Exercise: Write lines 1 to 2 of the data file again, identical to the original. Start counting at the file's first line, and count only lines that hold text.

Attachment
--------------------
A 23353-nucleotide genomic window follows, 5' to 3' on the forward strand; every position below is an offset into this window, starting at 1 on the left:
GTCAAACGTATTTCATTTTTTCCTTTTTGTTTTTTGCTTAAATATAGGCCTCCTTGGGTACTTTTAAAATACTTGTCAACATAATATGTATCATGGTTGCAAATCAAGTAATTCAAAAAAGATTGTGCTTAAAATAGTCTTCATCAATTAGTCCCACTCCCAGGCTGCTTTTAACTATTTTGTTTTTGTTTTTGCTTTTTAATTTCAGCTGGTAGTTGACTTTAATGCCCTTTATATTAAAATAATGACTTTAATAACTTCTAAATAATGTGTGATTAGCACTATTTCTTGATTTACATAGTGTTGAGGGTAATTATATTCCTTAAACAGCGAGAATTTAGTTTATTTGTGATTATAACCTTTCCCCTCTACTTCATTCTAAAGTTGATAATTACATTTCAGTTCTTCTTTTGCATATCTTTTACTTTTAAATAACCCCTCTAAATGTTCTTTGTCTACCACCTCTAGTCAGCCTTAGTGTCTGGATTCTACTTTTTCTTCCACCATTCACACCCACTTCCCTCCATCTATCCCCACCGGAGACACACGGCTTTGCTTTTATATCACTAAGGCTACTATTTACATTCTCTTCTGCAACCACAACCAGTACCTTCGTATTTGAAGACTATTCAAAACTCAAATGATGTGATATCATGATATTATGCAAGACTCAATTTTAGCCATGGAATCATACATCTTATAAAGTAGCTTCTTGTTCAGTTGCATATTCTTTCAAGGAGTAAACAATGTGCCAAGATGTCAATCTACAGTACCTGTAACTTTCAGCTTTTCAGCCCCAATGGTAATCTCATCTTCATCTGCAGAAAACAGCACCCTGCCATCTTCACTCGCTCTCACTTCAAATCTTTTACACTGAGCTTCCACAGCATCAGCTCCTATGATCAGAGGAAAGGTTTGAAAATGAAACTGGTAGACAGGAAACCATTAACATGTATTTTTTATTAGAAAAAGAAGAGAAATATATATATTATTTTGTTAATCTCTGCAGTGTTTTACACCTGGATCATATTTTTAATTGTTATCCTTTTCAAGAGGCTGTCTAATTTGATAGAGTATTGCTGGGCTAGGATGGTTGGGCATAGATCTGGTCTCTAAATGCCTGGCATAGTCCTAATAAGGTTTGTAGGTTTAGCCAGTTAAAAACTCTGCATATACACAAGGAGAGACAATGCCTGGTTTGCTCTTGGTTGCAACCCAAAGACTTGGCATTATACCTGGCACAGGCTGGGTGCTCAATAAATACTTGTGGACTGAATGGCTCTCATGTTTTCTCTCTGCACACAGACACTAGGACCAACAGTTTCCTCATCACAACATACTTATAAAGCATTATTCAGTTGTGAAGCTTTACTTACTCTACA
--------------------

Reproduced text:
A 23353-nucleotide genomic window follows, 5' to 3' on the forward strand; every position below is an offset into this window, starting at 1 on the left:
GTCAAACGTATTTCATTTTTTCCTTTTTGTTTTTTGCTTAAATATAGGCCTCCTTGGGTACTTTTAAAATACTTGTCAACATAATATGTATCATGGTTGCAAATCAAGTAATTCAAAAAAGATTGTGCTTAAAATAGTCTTCATCAATTAGTCCCACTCCCAGGCTGCTTTTAACTATTTTGTTTTTGTTTTTGCTTTTTAATTTCAGCTGGTAGTTGACTTTAATGCCCTTTATATTAAAATAATGACTTTAATAACTTCTAAATAATGTGTGATTAGCACTATTTCTTGATTTACATAGTGTTGAGGGTAATTATATTCCTTAAACAGCGAGAATTTAGTTTATTTGTGATTATAACCTTTCCCCTCTACTTCATTCTAAAGTTGATAATTACATTTCAGTTCTTCTTTTGCATATCTTTTACTTTTAAATAACCCCTCTAAATGTTCTTTGTCTACCACCTCTAGTCAGCCTTAGTGTCTGGATTCTACTTTTTCTTCCACCATTCACACCCACTTCCCTCCATCTATCCCCACCGGAGACACACGGCTTTGCTTTTATATCACTAAGGCTACTATTTACATTCTCTTCTGCAACCACAACCAGTACCTTCGTATTTGAAGACTATTCAAAACTCAAATGATGTGATATCATGATATTATGCAAGACTCAATTTTAGCCATGGAATCATACATCTTATAAAGTAGCTTCTTGTTCAGTTGCATATTCTTTCAAGGAGTAAACAATGTGCCAAGATGTCAATCTACAGTACCTGTAACTTTCAGCTTTTCAGCCCCAATGGTAATCTCATCTTCATCTGCAGAAAACAGCACCCTGCCATCTTCACTCGCTCTCACTTCAAATCTTTTACACTGAGCTTCCACAGCATCAGCTCCTATGATCAGAGGAAAGGTTTGAAAATGAAACTGGTAGACAGGAAACCATTAACATGTATTTTTTATTAGAAAAAGAAGAGAAATATATATATTATTTTGTTAATCTCTGCAGTGTTTTACACCTGGATCATATTTTTAATTGTTATCCTTTTCAAGAGGCTGTCTAATTTGATAGAGTATTGCTGGGCTAGGATGGTTGGGCATAGATCTGGTCTCTAAATGCCTGGCATAGTCCTAATAAGGTTTGTAGGTTTAGCCAGTTAAAAACTCTGCATATACACAAGGAGAGACAATGCCTGGTTTGCTCTTGGTTGCAACCCAAAGACTTGGCATTATACCTGGCACAGGCTGGGTGCTCAATAAATACTTGTGGACTGAATGGCTCTCATGTTTTCTCTCTGCACACAGACACTAGGACCAACAGTTTCCTCATCACAACATACTTATAAAGCATTATTCAGTTGTGAAGCTTTACTTACTCTACA